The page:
Faith, Feminism, and Head Coverings

As a proud feminist, I believe in equality of all human beings. Equality is fundamental to human dignity. This week I watched with great sadness as men and women alike criticized women for what they did or did not wear.

Screen Shot 2017-05-27 at 8.20.36 PMI’ve never understood why people get so outraged about what a woman wears on her head. After all, we don’t worry about what men wear. When a man wears a head covering to show respect for God and Judaism we do not question it and know it is done as a sign of respect. And yet, when a woman wears a head covering to show respect for God and Catholicism she is both criticized and praised. However, if she wears a head covering to show respect for God and Islam she is resoundingly criticized.

There are many places where we consider it appropriate to wear a head covering. The most beautiful of head coverings are seen at the Kentucky Derby. People actually enjoy the hats and some of us watch the race just to look for the best hat. Likewise, while a shrinking number, women do still wear hats to church. Certainly, women in the military wear the required cover just as do men.

Screen Shot 2017-05-27 at 8.21.58 PMWe should ask ourselves two questions.

  • Why do we criticize a woman when she covers her head out of custom or respect for religious preferences and yet we do not do the same with men.
  • Why is it acceptable for a man to cover his head at a holy place within Judaism, a woman to cover her head when in the presence of the Holy Father, and yet inappropriate when in a Muslim country?

Whether male or female covering one’s head to show respect for God should not be criticized. Respect is essential in a civilized society.  While I’m sure most of us question how civilized we have been acting the last few years surely we all recognize that we should do better.

If you call yourself a feminist then you should not criticize any woman because she chooses to show respect for God. Nor should she be criticized because her faith or her respect for the faith of another leads her to cover her head.

Let us all show such respect for others that we are at least willing to try and not offend them when visiting.

“Human rights are women’s rights and women’s rights are human rights, once and for all.” —Hillary Clinton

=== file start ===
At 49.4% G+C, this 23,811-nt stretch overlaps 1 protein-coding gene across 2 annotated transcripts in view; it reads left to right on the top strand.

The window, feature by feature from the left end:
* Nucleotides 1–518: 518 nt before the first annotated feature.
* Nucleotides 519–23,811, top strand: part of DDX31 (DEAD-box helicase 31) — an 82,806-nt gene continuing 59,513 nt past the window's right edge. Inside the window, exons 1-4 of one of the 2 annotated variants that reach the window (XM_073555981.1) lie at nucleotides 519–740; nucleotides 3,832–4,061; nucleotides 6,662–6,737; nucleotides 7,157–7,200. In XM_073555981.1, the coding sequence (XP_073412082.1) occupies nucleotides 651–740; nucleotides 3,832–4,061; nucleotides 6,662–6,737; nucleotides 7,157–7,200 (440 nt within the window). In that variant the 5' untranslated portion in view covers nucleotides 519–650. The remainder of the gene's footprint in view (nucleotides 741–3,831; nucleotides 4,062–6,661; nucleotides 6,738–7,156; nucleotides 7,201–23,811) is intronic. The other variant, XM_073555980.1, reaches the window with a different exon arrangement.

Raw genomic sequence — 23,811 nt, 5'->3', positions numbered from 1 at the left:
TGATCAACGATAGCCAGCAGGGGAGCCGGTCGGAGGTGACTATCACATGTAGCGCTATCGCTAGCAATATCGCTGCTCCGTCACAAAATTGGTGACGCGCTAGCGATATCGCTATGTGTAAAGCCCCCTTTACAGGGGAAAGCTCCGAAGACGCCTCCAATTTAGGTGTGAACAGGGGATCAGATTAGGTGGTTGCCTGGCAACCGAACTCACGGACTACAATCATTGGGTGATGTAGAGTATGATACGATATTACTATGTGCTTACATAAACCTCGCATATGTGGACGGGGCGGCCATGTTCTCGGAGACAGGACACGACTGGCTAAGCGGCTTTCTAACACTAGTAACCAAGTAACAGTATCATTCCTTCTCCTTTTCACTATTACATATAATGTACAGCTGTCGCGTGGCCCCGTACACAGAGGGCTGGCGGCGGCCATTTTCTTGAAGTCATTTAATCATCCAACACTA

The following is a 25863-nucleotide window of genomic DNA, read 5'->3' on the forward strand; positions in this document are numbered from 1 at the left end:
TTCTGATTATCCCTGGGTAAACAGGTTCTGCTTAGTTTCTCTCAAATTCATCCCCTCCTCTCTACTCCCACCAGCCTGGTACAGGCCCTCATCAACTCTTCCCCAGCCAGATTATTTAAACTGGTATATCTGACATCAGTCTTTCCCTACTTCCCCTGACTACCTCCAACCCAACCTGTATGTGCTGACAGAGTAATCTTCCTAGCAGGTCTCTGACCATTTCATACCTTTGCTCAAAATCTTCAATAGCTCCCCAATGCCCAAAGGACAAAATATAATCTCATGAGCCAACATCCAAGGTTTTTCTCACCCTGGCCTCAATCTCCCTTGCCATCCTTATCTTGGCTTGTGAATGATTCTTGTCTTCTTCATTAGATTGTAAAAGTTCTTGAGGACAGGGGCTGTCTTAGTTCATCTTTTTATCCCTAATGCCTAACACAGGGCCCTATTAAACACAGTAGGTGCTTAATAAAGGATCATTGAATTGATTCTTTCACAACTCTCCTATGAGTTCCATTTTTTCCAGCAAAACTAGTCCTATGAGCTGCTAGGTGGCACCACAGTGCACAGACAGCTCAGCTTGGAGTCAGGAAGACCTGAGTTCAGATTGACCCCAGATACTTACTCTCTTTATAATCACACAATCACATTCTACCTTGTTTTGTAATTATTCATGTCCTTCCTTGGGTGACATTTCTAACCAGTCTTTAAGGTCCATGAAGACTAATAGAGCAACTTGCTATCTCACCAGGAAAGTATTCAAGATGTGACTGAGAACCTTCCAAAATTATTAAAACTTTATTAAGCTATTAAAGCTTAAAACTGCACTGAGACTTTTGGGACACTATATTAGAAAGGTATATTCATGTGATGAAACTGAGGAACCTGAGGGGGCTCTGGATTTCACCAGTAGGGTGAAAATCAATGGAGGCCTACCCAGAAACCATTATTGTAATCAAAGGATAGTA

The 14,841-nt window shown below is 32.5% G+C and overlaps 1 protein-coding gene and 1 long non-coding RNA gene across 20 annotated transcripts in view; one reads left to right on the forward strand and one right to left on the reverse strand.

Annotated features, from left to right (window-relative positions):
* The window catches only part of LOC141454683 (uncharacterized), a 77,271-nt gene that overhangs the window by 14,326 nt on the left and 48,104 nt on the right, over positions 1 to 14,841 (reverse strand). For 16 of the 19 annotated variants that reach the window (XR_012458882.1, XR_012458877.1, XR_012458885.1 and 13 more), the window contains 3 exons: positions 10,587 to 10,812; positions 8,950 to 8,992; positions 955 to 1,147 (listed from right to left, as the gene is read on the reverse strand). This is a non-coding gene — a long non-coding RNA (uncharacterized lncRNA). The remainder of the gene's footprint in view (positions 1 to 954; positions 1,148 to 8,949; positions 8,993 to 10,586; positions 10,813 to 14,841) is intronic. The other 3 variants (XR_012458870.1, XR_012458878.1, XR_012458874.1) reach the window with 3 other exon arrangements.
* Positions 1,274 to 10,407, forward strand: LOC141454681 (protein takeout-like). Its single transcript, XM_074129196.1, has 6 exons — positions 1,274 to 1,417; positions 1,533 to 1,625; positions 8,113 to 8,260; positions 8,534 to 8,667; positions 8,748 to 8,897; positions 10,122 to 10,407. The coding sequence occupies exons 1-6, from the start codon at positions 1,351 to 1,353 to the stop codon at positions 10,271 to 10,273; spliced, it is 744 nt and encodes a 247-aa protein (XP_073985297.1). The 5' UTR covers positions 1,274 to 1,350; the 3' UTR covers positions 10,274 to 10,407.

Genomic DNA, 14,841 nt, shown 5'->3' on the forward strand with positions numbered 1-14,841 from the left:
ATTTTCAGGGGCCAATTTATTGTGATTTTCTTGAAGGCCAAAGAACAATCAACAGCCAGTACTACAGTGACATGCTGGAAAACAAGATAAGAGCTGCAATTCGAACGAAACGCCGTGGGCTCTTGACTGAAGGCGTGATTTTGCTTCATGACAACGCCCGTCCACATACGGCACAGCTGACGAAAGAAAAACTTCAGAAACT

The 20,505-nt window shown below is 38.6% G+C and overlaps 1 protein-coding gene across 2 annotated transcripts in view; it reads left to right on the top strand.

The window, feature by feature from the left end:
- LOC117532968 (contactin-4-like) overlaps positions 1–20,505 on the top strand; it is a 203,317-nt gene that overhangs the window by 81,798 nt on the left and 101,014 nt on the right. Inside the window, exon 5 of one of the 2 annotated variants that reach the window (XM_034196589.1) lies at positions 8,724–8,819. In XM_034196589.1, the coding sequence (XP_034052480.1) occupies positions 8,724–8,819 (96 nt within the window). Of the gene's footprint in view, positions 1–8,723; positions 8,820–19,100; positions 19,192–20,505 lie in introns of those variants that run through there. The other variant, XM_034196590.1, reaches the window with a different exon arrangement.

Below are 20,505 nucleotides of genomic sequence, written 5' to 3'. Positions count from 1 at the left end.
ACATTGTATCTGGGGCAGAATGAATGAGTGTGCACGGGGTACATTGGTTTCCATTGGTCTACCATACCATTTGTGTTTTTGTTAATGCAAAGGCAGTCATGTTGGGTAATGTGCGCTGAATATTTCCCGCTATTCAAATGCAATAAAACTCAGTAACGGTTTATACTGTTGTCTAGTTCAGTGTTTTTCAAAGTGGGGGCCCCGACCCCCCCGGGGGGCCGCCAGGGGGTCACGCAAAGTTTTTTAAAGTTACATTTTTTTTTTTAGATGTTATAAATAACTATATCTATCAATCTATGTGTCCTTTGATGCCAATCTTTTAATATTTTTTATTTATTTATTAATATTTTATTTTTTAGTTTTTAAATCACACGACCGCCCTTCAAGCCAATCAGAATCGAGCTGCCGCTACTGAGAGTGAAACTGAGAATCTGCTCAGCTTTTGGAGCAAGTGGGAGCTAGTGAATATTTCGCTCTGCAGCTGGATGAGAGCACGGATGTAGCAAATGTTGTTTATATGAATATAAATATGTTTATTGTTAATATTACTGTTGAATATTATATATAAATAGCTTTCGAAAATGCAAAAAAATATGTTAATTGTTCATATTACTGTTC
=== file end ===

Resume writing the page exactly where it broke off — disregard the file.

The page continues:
Photographing True Self and No Self

Last week I set out on a journey to be a better photographer or at least that is how I sold it to myself. In reality, I was trying to find a calming activity that helped me to focus on something other than the stresses of work. In a very short two week period, I submitted my first two IMG_0803photography assignments and realized that my journey was more about finding my spiritual center. It began with the image of and in the empty grotto. Is a grotto every empty or is what is there always present even when one sees it as empty? Or, is it telling me to empty self.

I can imagine myself kneeling to pray and losing myself in what is visible and invisible. I can see the love and passion of the creator. And, I can feel my spirit as it is quite and at peace.

The next week arrived, and I went in search for a new picture. I was still focused on the skill with the camera rather than the meaning. I went for a walk in a nearby park that I had never visited. It was a beautiful sunny day, and I was on a mission for a picture that would allow me to practice, but what was I practicing?

Not far into the park I came upon a statue of children. Because the statue was under a tree, it appeared as if the children were planning tIMG_0816o climb the tree. It was what I expect of a sunny Sunday afternoon – children at play, trees to be climbed.

I liked the first picture. It was technically pretty good, especially since I was shooting in program mode and making manual adjustments.

The assignment required me to work the scene and find a second picture that captured a different perspective. I was at first amused by the optical illusion that the boy could almost reach the limbs as he was sheltered in the shade of the tree and looking up toward the elusive limb.

I probably made 30 pictures and in the end had to select the best alternate perspective. As I sat on the ground and looked up it appeared as if the boy could reach the limb, but now it was as if he was reaching for the blue sky. Aren’t we all reaching for something? How often does it feel that what we seek is just out of reach?

The tragedy is that our consciousness is totally alienated from this inmost ground of our identity. And in Christian mystical tradition, this inner split and alienation is the real meaning of original sin. – Thomas Merton

I believe that in my photography I’m recognizing how hard I’ve been reaching for spiritual meaning and in recognizing my reaching it is allowing the emptying of self.
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Dharma Body and Body of Christ

As a Catholic, I’m always striving to understand the concept of the Trinity. Three and yet one God – Father, Son, and Holy Spirit. It is to me explainable and incomprehensible. In Buddhism, there are three bodies – Dharma body, enjoyment body, and the physical body. I can try to discover each and yet each is already in me.

I will wake in the morning to Ash Wednesday and will have all tree bodies and acknowledge three in one God. By accepting the ashes, I accept my impermanence. During Lent, I hope to spend time discovering my dharma body, my body of bliss, and my body of transformation. In Buddhism, this is done by practicing and letting go of misperceptions, cravings, and attachments. In Catholicism, I prepare myself the resurrection of Jesus through 40 days prayer, fasting, and almsgiving. Can I discover my dharma body and at the same time strengthen my commitment to the Body of Christ?IMG_0124

Catholicism

  • Prayer
  • Rasting
  • Almsgiving

Buddhism

  • Meditation
  • Letting go of cravings
  • Letting go of attachments